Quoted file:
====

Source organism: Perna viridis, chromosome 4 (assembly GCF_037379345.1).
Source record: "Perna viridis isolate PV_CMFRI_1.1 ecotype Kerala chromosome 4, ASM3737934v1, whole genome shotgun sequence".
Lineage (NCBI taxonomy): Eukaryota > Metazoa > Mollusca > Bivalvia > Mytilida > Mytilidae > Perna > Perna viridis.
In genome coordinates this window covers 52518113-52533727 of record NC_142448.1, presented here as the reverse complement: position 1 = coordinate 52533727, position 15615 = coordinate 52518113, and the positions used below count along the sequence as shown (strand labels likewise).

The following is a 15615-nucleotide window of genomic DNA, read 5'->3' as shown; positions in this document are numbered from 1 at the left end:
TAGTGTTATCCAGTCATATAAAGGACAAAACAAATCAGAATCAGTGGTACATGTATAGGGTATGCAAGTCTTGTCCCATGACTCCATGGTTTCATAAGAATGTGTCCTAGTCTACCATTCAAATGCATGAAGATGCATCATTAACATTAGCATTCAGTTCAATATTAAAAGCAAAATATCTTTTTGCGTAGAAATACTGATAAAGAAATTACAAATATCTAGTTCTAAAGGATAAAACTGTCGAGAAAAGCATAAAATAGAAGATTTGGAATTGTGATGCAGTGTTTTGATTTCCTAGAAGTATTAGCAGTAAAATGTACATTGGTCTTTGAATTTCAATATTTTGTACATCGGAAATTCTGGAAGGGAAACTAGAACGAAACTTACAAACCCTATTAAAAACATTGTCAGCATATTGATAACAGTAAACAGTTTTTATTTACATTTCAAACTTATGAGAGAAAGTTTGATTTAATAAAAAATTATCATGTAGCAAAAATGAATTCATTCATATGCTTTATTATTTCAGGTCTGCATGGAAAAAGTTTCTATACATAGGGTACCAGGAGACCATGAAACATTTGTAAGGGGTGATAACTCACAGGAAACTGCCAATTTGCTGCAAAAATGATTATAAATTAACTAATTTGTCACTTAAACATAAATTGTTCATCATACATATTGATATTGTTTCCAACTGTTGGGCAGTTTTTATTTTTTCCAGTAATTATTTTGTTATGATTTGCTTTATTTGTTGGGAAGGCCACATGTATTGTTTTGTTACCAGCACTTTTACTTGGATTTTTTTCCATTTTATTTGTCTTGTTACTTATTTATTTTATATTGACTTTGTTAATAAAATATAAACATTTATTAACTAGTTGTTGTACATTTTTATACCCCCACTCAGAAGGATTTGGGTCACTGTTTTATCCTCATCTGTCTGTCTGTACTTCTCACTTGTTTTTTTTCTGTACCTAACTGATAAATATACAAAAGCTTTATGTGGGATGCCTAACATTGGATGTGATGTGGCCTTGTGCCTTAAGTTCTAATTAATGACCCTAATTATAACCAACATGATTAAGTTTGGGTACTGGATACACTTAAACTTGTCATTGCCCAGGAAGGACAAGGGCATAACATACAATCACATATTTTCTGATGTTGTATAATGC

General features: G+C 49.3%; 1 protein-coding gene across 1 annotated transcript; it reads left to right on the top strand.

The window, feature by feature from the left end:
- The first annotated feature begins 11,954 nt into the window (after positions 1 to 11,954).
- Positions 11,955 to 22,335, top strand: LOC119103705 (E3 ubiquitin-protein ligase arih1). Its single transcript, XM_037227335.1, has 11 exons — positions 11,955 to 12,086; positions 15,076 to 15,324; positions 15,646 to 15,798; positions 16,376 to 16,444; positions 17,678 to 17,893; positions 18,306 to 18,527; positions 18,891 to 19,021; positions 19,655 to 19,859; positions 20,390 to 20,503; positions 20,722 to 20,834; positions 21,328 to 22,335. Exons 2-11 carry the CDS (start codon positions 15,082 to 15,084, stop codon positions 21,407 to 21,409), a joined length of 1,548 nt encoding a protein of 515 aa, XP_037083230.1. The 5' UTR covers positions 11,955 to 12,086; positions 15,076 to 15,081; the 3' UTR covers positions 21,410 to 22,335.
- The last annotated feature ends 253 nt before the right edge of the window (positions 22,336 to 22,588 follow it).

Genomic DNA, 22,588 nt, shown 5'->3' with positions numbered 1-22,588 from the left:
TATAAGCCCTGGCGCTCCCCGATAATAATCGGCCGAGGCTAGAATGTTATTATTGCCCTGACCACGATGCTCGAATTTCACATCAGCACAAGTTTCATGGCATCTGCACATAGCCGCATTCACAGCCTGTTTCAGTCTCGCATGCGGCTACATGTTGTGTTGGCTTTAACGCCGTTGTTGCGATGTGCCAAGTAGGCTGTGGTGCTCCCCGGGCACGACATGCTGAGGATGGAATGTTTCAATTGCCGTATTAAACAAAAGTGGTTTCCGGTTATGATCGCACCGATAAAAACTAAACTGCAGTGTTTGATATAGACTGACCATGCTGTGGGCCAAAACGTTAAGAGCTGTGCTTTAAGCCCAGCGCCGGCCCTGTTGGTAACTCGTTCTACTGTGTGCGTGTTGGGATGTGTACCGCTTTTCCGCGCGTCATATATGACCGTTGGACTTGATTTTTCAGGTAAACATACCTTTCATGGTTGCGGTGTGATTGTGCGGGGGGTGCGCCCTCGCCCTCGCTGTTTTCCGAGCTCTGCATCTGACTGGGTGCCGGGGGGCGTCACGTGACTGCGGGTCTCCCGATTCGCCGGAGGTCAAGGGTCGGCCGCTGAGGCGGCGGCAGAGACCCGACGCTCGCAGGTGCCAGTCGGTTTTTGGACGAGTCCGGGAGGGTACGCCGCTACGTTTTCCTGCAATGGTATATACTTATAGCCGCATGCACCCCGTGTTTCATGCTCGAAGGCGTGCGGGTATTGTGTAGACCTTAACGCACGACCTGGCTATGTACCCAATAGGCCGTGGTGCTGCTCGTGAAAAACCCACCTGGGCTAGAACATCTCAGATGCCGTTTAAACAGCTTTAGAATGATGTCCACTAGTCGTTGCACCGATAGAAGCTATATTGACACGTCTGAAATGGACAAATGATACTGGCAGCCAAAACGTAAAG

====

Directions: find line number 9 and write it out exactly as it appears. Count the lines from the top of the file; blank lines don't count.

- The first annotated feature begins 11,954 nt into the window (after positions 1 to 11,954).